Deaths from traffic accident in the United States have been dropping steadily over the past 40 years, until the last 2 years. Recently, the number of fatalities has increased, and both the government safety authorities and the insurance industry point the finger to one cause: distracted driving from cellphone use while driving.
While these statistics are from the USA, the same problem is happening in Brazil. More people are dying in traffic because they should be watching the road, but they divert their attention long enough that a tragedy occurs.
The safety experts note that the problem has become worse over the last few years. Many people have switched from making calls, to sending and reading texts while driving, which is much more dangerous than simply talking on the phone.
Distracted driving research shows
- Talking on a cellphone while driving doubles your risk of having an accident (about the same risk as driving while drunk)
- Texting while driving increases the risk of an accident by eight times (some research has shown up to a 23 times greater risk)
Texting while driving is so dangerous because it combines all three main types of distractions:
- Manual distraction (you use your hands on the phone)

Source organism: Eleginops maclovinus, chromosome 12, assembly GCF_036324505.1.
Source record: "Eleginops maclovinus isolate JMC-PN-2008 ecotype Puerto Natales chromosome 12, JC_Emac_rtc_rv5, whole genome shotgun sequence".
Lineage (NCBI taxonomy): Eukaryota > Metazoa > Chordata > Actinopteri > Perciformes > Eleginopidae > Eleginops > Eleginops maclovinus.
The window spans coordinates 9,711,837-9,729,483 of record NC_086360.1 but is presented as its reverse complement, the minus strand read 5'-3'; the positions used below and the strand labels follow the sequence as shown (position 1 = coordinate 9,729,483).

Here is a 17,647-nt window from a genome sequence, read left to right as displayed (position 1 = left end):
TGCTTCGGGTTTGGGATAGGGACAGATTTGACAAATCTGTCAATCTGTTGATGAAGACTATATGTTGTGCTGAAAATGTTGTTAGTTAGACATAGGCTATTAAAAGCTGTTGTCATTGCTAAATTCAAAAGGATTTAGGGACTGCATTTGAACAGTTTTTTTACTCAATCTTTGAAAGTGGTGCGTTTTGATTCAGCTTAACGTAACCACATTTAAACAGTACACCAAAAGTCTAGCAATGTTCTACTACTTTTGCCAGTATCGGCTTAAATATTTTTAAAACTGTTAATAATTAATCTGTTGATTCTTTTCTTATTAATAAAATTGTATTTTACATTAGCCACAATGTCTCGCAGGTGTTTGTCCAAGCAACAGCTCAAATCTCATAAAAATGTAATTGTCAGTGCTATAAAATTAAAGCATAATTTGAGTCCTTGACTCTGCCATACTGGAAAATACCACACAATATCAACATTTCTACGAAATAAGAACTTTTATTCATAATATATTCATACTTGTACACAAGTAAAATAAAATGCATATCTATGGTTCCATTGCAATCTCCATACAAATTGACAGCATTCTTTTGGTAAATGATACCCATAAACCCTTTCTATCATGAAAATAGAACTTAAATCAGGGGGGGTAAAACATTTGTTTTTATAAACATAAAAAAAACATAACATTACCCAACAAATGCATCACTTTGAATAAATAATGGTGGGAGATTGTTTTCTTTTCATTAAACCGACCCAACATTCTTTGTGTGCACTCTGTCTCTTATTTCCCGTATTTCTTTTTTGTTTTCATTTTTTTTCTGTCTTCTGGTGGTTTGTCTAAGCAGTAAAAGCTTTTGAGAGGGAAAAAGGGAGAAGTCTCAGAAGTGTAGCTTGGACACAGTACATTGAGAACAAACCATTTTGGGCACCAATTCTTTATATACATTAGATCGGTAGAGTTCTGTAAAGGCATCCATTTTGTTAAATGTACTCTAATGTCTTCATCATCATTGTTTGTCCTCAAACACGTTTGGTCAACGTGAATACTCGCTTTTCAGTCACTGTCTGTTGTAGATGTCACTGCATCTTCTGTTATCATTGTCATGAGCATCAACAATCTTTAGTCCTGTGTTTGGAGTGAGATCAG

- Visual distraction (you focus your eyes away from the road)
- Cognitive distraction (your mind wanders; you try to multitask)
Even worse is making videos while driving (Snapchat and Instagram). Some fatal accidents have occurred by people recording videos while adding the speed filter on the video. The video survived, but those in the car did not.
Younger drivers especially at risk
Safety experts say that especially at risk are younger drivers, who are less experienced, and who overestimate their ability to multi-task.
Distracted drivers put you at risk
Not only are distracted drivers putting themselves at risk, but they are raising your risk of dying on the road, and the risk of your children and family as well.
While car manufacturers are working on hands-free “solutions”, safety experts are not sure these are helpful. Car manufacturers are adding more and more gadgetry, and even if this allows you to do more “hands free”, you still are most distracted from your main job of driving safely.
Deboarh Hersman, president of the National Safety Coucil (USA) says “It’s the workload on the brain that’s the problem”. Even with hands free options, people using devices are putting all of us at increased risk. Distracted driving is a serious public health concern, and the technological issues are not resolved, but we know what we can do as individuals to help.
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Esta postagem também está disponível em: Portuguese (Brazil)